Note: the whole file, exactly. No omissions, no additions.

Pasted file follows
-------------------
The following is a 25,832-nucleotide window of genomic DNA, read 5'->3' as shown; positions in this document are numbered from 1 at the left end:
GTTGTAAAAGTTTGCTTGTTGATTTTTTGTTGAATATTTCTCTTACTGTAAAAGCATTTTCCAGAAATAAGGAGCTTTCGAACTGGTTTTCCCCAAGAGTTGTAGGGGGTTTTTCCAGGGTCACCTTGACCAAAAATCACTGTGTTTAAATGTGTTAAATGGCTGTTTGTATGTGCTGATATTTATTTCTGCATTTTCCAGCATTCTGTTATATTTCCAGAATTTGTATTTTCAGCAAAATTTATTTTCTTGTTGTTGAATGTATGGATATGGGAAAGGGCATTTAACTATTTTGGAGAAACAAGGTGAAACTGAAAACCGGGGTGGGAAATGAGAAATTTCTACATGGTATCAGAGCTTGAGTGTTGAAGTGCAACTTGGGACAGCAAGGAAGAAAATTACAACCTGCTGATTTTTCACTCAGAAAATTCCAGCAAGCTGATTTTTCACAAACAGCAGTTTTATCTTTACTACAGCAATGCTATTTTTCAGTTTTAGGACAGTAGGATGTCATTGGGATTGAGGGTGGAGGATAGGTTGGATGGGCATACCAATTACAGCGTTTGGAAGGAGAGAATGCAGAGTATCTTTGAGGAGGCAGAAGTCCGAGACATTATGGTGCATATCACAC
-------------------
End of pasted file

The following is a 25,832-nucleotide window of genomic DNA, read 5'->3' as shown; positions in this document are numbered from 1 at the left end:
GTTGTAAAAGTTTGCTTGTTGATTTTTTGTTGAATATTTCTCTTACTGTAAAAGCATTTTCCAGAAATAAGGAGCTTTCGAACTGGTTTTCCCCAAGAGTTGTAGGGGGTTTTTCCAGGGTCACCTTGACCAAAAATCACTGTGTTTAAATGTGTTAAATGGCTGTTTGTATGTGCTGATATTTATTTCTGCATTTTCCAGCATTCTGTTATATTTCCAGAATTTGTATTTTCAGCAAAATTTATTTTCTTGTTGTTGAATGTATGGATATGGGAAAGGGCATTTAACTATTTTGGAGAAACAAGGTGAAACTGAAAACCGGGGTGGGAAATGAGAAATTTCTACATGGTATCAGAGCTTGAGTGTTGAAGTGCAACTTGGGACAGCAAGGAAGAAAATTACAACCTGCTGATTTTTCACTCAGAAAATTCCAGCAAGCTGATTTTTCACAAACAGCAGTTTTATCTTTACTACAGCAATGCTATTTTTCAGTTTTAGGACAGTAGGATGTCATTGGGATTGAGGGTGGAGGATAGGTTGGATGGGCATACCAATTACAGCGTTTGGAAGGAGAGAATGCAGAGTATCTTTGAGGAGGCAGAAGTCCGAGACATTATGGTGCATATCACAC